For as long as we have been in this house (17 years), all holidays have been here. Christmas, Easter, Thanksgiving, and a few extras now and then. Both my family and my husband’s family have been invited, occasionally there was an extra person or two that joined us because they were new to the community or just because they didn’t have family here. It was never an ultra large group, 10 to 15 or so, but it was always here. I love to cook and play in the kitchen. Over the years, I had fine-tuned the turkey-making process. I never mind guests in general.
For a number of years, it was always guess whose coming to dinner here almost every night. See Children that are not Mine. My favorite part of cooking is being able to try new recipes and experiment. Our children and their guests have had fun wondering what Ms. W was going to make next. On holidays, I tried to stick mostly to the traditional recipes but usually had at least one dish that was new, figuring that even my father-in-law could be selective if he didn’t want to try it, it was OK.
Our house is in a perpetual state of remodeling and the kitchen has yet to be touched. (wait for that blog post on kitchen remodeling) My husband was a remodeling contractor for years. Now his job is to be caregiver for his father and he spends 6 days a week there from about 7am to 7pm. This year, his sister from Arizona decided that she wanted to come home and have Thanksgiving on the dining room table at my father-in-law’s house as she remembered from 30 years ago. She didn’t ask what our tradition was and she actually never talked to me at all.
Anyone who knows me well, knows that planning a dinner would have been one more thing on top of the many things that I am buried under on a regular basis. So after a short pouty period where I whined about not asking me, I just decided to roll with it. This would eliminate the craziness of shopping, food prep, cleaning, decorating, moving tables, etc.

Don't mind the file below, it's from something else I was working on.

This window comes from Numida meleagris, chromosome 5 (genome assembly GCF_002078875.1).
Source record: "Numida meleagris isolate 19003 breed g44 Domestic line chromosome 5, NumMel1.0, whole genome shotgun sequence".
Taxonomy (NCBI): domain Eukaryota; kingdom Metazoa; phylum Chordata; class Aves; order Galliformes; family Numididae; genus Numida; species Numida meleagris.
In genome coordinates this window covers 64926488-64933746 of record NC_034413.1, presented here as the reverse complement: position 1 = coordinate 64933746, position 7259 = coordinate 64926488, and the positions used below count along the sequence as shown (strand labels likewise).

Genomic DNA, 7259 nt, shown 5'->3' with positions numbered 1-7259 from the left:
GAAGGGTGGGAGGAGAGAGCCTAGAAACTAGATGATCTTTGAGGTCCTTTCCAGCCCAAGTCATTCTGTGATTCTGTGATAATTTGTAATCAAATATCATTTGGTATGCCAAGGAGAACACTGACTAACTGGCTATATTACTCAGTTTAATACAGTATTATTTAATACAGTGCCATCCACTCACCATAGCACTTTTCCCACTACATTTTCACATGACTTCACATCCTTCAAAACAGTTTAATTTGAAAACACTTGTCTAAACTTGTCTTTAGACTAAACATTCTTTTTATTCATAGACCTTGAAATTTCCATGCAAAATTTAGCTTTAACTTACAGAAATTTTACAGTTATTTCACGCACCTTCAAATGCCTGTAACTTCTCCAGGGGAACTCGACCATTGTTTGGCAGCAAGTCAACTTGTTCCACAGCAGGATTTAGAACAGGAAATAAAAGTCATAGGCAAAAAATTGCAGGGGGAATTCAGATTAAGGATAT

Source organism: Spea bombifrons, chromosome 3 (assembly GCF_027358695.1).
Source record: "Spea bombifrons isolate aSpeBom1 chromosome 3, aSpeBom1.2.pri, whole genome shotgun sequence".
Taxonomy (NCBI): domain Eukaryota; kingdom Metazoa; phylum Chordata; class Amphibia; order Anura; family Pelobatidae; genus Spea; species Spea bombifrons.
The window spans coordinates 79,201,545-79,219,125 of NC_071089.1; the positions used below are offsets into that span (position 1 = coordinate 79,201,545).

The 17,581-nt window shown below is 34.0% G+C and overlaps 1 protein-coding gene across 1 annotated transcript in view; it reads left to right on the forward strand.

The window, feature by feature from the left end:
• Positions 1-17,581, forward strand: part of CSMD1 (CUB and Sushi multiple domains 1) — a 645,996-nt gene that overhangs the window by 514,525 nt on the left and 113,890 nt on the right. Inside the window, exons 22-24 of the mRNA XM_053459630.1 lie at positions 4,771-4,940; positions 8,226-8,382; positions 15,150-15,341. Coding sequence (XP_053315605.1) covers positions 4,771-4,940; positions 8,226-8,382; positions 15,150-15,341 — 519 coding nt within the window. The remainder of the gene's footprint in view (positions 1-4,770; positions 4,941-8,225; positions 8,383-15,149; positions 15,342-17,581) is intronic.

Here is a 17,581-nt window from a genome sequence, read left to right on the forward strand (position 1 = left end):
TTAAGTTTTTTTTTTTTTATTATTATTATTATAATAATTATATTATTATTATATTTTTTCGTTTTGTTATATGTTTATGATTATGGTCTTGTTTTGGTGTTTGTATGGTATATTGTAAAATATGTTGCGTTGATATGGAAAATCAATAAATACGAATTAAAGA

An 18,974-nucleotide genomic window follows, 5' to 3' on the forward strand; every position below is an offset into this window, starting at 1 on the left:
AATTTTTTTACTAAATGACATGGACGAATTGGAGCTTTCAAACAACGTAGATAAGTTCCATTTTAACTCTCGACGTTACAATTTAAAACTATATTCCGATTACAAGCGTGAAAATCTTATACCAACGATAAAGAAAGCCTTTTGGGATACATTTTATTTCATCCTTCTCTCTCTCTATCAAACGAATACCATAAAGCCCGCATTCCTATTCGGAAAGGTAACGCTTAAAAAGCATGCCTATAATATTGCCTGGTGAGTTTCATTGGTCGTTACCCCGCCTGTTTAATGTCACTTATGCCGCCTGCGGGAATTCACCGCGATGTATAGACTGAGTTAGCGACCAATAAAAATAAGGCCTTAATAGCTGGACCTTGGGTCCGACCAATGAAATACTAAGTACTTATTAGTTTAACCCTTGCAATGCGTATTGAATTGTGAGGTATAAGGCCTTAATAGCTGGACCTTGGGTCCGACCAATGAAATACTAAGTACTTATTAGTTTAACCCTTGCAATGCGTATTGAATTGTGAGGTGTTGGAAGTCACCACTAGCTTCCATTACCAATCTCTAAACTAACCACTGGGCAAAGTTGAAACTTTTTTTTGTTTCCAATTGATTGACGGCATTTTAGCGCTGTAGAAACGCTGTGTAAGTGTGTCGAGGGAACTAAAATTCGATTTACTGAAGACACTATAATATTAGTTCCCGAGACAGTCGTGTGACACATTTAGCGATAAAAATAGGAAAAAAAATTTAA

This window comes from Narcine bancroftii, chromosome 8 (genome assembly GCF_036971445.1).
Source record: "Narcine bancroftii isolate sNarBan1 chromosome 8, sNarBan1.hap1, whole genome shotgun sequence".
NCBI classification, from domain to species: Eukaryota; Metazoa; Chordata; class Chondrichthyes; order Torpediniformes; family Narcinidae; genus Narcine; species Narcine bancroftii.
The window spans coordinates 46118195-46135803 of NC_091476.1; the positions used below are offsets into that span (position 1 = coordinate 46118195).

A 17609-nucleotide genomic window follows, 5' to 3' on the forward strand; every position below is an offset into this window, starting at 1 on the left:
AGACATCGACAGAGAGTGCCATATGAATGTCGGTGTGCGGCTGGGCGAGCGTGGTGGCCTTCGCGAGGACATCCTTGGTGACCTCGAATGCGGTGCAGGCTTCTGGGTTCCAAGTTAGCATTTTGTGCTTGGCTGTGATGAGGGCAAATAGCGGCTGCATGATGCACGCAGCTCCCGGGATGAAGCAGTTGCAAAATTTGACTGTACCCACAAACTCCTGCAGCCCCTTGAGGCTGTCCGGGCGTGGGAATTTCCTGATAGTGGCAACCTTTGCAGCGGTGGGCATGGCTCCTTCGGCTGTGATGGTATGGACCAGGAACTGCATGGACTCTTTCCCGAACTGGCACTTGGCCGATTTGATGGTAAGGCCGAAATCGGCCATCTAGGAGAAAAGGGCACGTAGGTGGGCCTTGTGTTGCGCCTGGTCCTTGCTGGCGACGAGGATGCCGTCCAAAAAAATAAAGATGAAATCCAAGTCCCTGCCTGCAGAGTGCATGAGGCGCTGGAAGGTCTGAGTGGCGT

My Sister-in-law arrived Saturday and she brought with her a friend from Thailand that we haven’t seen for over 20 years. My sister-in-law doesn’t thrive on cooking but her friend knows her way around the kitchen and is helping my father-in-law who loves to cook. He also loves to experiment but it has to be his idea. My mom and brother will also join us so there will be at least 9, possibly 10 at dinner today.
I could have gotten crabby and pouted and made an issue of changing our tradition. But I thought about it and it would have made no sense. I have enough to keep me busy for years with catching up on paperwork, marketing for Design Resumes and Wausau Whitewater, client projects, and just trying to stay on top of Teddy’s perpetual shedding.
My previously mentioned kitchen needs a total redo (it did before we moved in and that was 1992) and though I could make it work, it isn’t ideal. So taking all that into account, I decided several weeks ago that I could just give up control, let them handle Thanksgiving and help out today if they want help in the kitchen.
Teddy is coming along because he has been a part of every holiday since 2004 when he joined our family. I’ll spend the day working on projects and probably make a big batch of granola to satisfy my cooking needs.
Giving up control is something that should be easy. But I have always been the kind of person who likes to have a role, I like facilitating, coordinating, doing… it makes me feel like I am helping… It also makes me feel part of things. I am not naturally an extrovert, most of my life, I would have told you I was shy but if you put me in a position of helping, cooking, planning, directing, etc. I am fine even if it means more work.
I like cutting-edge, new and different, I like change, except if it makes me feel less valued. Giving up control can make me feel less valued. How about you, do you adapt to change, be it in your job, your job search, your family, or your holidays? Or are you a little like me, struggling when someone doesn’t ask you before they change things.
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